- Can be cheaper– as there is no real need to either buy jars of food or separate food
- Takes less time – if you want to prepare meals for your little one, making purees from scratch can be quite time consuming. Additionally, because you eat when your baby eats with BLW, you don’t have to have time to fit in about 6 meals a day between the 2 of you.
- Your baby may develop fine motor skills earlier than his none BLW’d peers
- You offer a wide variety of food, with different textures and colours which your baby can explore as they want. This can lead to a more accepting attitude to a wide variety of food as they grow up. When using purees you often end up weaning your child twice, firstly onto “solids”, and secondly onto real food!
- You can enjoy a family meal, and your child becomes accustomed to the process being about coming together, chatting and enjoying food. Which is often a stark contrast from “mealtimes” which can become a focus on “how much of this food can I get in her / him?”, and using a variety of distraction techniques to achieve this aim, you know what I mean – aeroplane on the runway / train in the tunnel etc. Whilst these can be fun games, should we be coaxing our children to eat food, or should we be allowing them to enjoy and discover food for themselves, letting them retain the choices to be made in the process.
- Going out for lunch can be almost as easy as it was before you began weaning. You don’t have to bring a lunch box of stuff, or make do with what jars they have available where you eat at. Instead, your baby can have what you are eating, or have some salad or pasta. Often a healthy selection of a variety of finger foods from the outset can lead to a less “fussy eater” as they grow older. As mealtimes are something that can be enjoyed, there is less chance of them becoming something of a battle ground.
Fussy Eaters Anonymous
Okay, I’ll be the first to hold my hand up. My toddler is a fussy eater! Well, that is in the eyes of most people anyway. My story is as follows. I have always been keen not to foster any eating issues in my son, and felt that best way to do this was to not make a big deal about anything to do with food, and certainly not to get too hung up on what he did and didn’t eat. There have been plenty of times when I have almost physically had to hold my tongue and hand back at mealtimes to ensure that I didn’t push anything down him, but in the main, I simply just didn’t get upset about it, let my son eat what he wanted nothing more, nothing less.
I did find the situation a bit tricky when he still wasn’t really weaned at 15 months! When I began to lose my resolve I called a breastfeeding counsellor who advised that I trust my instincts and looked at my son, and ask myself if I saw a child who was lacking nutrition and unhealthy. When I did that, I realised that no, of course he wasn’t, and if he was then I would know about it. Babies and children are not going to starve themselves in the face of food – a kind friend reminded me the other day. It has taken until now for me to truly realise that though.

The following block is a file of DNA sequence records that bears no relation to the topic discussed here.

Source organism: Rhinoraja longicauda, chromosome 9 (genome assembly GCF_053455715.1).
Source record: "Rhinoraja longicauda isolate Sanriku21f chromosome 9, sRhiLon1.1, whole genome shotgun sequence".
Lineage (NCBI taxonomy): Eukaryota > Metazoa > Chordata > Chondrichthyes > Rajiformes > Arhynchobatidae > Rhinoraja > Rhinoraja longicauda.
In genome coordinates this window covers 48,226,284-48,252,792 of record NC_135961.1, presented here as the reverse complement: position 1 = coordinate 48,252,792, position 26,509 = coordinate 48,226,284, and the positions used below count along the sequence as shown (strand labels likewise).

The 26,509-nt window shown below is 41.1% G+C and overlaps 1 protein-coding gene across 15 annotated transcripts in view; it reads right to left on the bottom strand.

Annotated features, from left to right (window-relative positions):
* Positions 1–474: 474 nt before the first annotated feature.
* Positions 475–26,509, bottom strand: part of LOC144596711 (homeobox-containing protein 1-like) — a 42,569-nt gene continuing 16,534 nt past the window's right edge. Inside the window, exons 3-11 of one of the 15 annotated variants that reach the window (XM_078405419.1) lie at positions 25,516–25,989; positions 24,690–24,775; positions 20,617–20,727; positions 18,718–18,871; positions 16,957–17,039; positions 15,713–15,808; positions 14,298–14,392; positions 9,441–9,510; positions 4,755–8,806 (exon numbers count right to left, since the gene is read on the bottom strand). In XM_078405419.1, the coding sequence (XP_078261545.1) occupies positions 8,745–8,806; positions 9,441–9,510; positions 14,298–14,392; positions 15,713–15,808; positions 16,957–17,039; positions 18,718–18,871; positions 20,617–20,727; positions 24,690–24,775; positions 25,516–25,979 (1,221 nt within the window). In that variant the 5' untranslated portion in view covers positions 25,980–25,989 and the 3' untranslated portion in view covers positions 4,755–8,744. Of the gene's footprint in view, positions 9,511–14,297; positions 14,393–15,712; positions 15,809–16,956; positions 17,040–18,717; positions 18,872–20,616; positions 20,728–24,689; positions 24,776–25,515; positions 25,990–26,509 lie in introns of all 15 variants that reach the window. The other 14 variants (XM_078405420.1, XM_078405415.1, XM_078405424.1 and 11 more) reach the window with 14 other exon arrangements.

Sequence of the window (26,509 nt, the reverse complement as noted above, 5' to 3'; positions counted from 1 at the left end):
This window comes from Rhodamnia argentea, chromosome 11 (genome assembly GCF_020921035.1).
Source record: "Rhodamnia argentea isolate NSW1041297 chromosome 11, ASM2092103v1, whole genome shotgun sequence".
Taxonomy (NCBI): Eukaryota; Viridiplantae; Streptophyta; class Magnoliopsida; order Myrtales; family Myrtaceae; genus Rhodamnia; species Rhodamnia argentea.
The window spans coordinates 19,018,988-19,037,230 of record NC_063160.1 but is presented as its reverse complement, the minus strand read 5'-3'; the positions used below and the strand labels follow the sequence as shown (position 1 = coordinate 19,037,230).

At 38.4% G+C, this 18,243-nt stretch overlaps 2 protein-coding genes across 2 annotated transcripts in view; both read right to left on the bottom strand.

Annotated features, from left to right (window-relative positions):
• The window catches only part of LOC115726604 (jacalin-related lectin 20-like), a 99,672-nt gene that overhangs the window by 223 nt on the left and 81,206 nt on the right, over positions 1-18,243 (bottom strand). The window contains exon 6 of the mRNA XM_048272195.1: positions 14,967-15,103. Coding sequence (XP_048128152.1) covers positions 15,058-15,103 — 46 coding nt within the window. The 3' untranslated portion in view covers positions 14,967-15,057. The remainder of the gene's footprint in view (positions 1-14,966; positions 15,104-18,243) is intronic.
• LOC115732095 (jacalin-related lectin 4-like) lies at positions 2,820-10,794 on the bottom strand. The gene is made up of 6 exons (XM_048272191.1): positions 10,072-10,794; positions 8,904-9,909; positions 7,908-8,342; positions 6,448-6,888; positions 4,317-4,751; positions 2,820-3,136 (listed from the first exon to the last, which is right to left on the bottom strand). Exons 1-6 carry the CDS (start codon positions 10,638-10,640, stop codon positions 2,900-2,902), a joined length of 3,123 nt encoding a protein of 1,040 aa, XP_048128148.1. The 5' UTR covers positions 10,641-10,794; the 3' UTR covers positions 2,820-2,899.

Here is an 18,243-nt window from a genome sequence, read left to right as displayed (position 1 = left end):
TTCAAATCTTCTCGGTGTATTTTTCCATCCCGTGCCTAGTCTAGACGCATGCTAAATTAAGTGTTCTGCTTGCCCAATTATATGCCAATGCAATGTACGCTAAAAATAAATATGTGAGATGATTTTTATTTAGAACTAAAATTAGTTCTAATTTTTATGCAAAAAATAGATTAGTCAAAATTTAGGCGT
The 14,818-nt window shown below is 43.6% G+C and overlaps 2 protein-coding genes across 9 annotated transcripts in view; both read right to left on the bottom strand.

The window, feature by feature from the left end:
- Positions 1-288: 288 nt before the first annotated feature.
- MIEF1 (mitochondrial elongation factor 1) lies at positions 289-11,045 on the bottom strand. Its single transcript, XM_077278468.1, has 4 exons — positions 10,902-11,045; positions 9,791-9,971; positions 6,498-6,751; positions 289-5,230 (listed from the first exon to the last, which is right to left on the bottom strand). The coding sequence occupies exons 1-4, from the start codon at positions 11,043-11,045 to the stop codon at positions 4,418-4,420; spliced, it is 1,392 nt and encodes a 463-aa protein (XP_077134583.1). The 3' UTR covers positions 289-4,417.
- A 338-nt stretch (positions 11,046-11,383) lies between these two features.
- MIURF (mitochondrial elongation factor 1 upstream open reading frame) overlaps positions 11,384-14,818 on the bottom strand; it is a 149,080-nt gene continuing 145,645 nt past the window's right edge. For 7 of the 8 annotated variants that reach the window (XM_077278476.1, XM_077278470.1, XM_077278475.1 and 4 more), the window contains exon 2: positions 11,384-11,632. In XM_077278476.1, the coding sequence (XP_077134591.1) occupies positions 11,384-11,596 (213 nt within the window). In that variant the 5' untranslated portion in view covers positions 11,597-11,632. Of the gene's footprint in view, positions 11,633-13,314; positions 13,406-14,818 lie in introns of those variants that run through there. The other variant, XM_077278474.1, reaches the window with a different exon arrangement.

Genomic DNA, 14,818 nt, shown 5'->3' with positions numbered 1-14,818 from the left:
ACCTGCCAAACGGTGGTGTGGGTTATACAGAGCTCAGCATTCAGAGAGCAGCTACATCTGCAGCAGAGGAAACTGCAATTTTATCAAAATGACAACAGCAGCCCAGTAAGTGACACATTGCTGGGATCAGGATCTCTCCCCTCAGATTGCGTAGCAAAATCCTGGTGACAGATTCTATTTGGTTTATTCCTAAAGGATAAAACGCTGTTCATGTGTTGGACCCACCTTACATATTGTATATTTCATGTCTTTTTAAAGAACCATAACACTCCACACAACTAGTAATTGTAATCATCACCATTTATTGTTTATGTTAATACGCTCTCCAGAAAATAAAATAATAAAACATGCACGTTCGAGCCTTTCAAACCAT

My son sits with us at mealtimes and is not averse to holding food or even putting it in his mouth. The eating part took much longer for us. He is relaxed and happy at mealtimes, and see us as positive role models eating the same food as he is presented with. He now will eat or at least try most things that he is presented with… at a family meal out he even ate artichokes. Over the time he has been introduced to food my son has taken his time to come to eating but has remained well nourished and has grown well. He has plenty of energy, very active and is now enjoying learning how to use his knife with his fork.
My advice is to relax, we as adults have hungry and non-hungry days, but we don’t try to work against those feelings, so why should we fight with a child who simply doesn’t want any food, and would prefer milk. I just remember to ask myself: Is that extra mouthful of food really so important? Is giving it to my child really the best thing for him, if he clearly doesn’t want it?
Written by Beth Roche
Hopefully this has whet your appetite for a bit of baby led weaning, if so you might like to check out the resources below for support with doing so and look at the following tips
Baby-led weaning tips
I found the best bibs were ones which cover the arms too… as your little one will be exploring the food with arms and hands it is the easiest way of protecting their clothes from the inevitable stains. Ensure your baby can move his / her arms easily and the bib doesn’t ride up into your little ones face inhibiting the process!
Invest in an easy to wipe down high chair… Those all singing all dancing type chairs may look impressive, but it is unlikely you’ll say that when you are cleaning in between the cushion seams, and desperately trying to move it out of the way so you can wipe the floor down.
The Ikea basic plastic chair is great – really cheap, light and comes apart easily and has no nooks and cranny’s for food to go mouldy in!!
For those with a bit more cash to splash, the Tripp Trapp chair and the like, are fabulous and comfy too.
Bumbo chairs have a little tray you can buy to make into a “low” chair, great for picnics and eating in the lounge
MOST IMPORTANT KIT HERE!!!!
Whatever you get for your little one to sit in, the catching receptacle is SOOOO important to prevent you from giving the whole thing up!!!! Some people use a square of lino or plastic sheeting… if they are wipe clean then this is fab. You can pop them under the high chair and treat them like a second plate – pick up any food that goes overboard and give it back to your child. We used a large black builders tray, which has now become a sand / water tray for my toddler!!!
Don’t use plates on the high chair, well not at first anyway, you are asking for your child to simply tip that plate over. If the tray is clean, then why not let that be the plate?